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This Week in World War II: 75 Years Ago

Carole Lombard, who was married to Clark Gable at the time of her death, is seen here in a scene from “Nothing Sacred.” She was also known for her role in “My Man Godfrey.” She died 75 years ago this week.

By: Phil Kohn. Dedicated to the memory of his father, GM3 Walter Kohn, U.S. Navy Armed Guard, USNR, and all men and women who have answered the country’s call in time of need. Phil can be contacted at

In Malaya, the Japanese 5th Infantry Division crosses the Muar River on January 16, capturing the town of Muar. In the U.S., some 15 minutes after taking off from Las Vegas, Nevada, TWA Flight 3 — en route to Burbank, California — slams into Potosi Mountain, about 30 miles southwest of the city, killing all 22 people aboard the plane. Among the victims is actress Carole Lombard, the wife of movie star Clark Gable. Lombard was returning home from a successful War Bond tour in the Midwest. A subsequent investigation determines that the cause of the crash was a navigational error made by the pilot.

In North Africa, the British take Halfaya Pass in western Egypt on January 17, capturing 5,500 German and Italian troops. Rommel has now lost around 32% of the force he had when the Allied “Operation Crusader” began on November 18, 1941. In the Arctic, Allied Convoy PQ-8 — consisting of eight merchant ships (five British, one Soviet, one American and one Panamanian) en route from Iceland to Archangelsk in the Soviet Union — is attacked by German sub U-454, the first such attack in the Arctic Ocean. The British escort destroyer HMS Matabele is sunk with the loss of 198 of its 200-man crew, but all the merchant vessels get safely through to their destination. In Ukraine, German forces capture Feodosia, on the Crimean Peninsula.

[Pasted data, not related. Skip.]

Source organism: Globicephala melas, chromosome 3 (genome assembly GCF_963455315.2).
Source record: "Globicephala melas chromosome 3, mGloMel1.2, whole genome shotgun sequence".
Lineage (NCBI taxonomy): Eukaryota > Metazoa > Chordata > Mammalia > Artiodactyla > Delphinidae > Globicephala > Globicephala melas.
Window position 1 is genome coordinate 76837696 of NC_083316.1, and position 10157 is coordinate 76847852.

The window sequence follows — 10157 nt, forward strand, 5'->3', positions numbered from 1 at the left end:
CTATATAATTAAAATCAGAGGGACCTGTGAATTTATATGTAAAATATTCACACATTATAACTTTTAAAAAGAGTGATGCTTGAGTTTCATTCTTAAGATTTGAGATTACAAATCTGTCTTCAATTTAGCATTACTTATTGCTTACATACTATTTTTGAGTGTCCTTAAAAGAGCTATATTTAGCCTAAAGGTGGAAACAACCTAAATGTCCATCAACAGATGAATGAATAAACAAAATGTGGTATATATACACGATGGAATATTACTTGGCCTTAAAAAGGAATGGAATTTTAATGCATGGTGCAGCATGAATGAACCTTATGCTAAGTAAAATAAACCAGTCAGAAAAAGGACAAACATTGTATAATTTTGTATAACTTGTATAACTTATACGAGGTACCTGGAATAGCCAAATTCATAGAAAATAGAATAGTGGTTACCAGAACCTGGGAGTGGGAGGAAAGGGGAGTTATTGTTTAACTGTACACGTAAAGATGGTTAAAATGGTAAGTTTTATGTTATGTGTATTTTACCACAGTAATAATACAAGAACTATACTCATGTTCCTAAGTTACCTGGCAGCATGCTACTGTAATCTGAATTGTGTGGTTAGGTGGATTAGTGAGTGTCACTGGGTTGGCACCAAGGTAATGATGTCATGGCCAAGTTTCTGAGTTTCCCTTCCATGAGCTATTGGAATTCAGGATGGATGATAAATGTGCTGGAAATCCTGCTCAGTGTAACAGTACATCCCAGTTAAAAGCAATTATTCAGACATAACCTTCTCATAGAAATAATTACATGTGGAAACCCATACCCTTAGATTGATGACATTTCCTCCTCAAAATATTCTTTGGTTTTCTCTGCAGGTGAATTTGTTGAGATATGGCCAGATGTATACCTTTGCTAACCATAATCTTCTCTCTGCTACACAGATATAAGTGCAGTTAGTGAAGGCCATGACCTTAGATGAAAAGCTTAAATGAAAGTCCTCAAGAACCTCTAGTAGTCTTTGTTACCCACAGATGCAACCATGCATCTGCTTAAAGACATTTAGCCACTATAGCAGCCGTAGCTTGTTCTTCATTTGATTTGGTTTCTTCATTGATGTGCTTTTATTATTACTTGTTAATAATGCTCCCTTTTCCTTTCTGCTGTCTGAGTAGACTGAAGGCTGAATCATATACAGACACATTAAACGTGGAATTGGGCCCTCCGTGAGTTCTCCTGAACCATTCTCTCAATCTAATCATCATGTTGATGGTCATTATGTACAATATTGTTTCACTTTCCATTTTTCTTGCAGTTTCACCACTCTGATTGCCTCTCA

On the Eastern Front, troops of the Red Army’s South and Southwest Fronts on January 18 attack German positions across the Donets River. Their aim is to swing southward to the Sea of Azov, trapping forces of the German 6th and 17th Armies. Farther north, Red Army troops approach within 70 miles of Smolensk, which is about 220 miles west-southwest of Moscow.

Japanese forces take large numbers of British troops prisoner north of Singapore, Malaya, on January 19. On British North Borneo, the Japanese capture Sandakan, the capital. In Savannah, Georgia, the U.S. Army Air Forces establishes the VIIIth Bomber Command, which later becomes the Eighth Air Force. The Canadian ocean liner RMS Lady Hawkins is torpedoed by German sub U-66 off Cape Hatteras, North Carolina. The vessel sinks in 30 minutes — 251 passengers and crew are killed; 71 survive and are rescued four days later.

The Japanese bomb Singapore, Malaya, on January 20 as their forces near the city. In the Bismarck Archipelago, near Papua-New Guinea, aircraft from four Japanese carriers bomb Rabaul, on New Britain Island, which is garrisoned by Australian troops. At a conference convened in the Wannsee section of Berlin by Reinhard Heydrich, chief of the Reich Main Security Office, senior Nazi officials decide that “the final solution to the Jewish problem” is to be relocation, followed by elimination. Heydrich declares that once the deportations are completed, the SS is to handle the exterminations. In Russia, Red Army troops capture Mozhaysk, approximately 68 miles west of Moscow.

In North Africa, Lt. Gen. Erwin Rommel begins a counteroffensive from El Agheila, Libya, on January 21, catching the Allies completely by surprise. With reinforcements and new tanks, his force takes Agedabia and then pushes north towards Beda Fomm. Over 100 Japanese planes conduct an air attack on Rabaul, on New Britain Island, in Australia’s Territory of New Guinea. In China, U.S. Army Maj. Gen. Joseph “Vinegar Joe” Stilwell is named chief of staff to Generalissimo Chiang Kai-shek, commander of Nationalist Chinese Forces. Stilwell’s mission is to increase the combat efficiency of the Chinese army. The Hungarian Army begins rounding up Serbs and Jews near Novi Sad, Yugoslavia. Over the next three days, between 2,000 and 3,000 of those arrested are executed. Hungarian authorities claim the killings are reprisals for resistance activity, but residents insist the operation is simply the liquidation of “unwanted elements.”

On January 22, Japanese transports carry 5,300 troops into Rabaul harbor on New Britain Island. At Leningrad, the Soviets begin evacuating civilians from the city via an “ice road” across frozen Lake Ladoga. By April 23rd, 1942, some 440,000 people will be transported.


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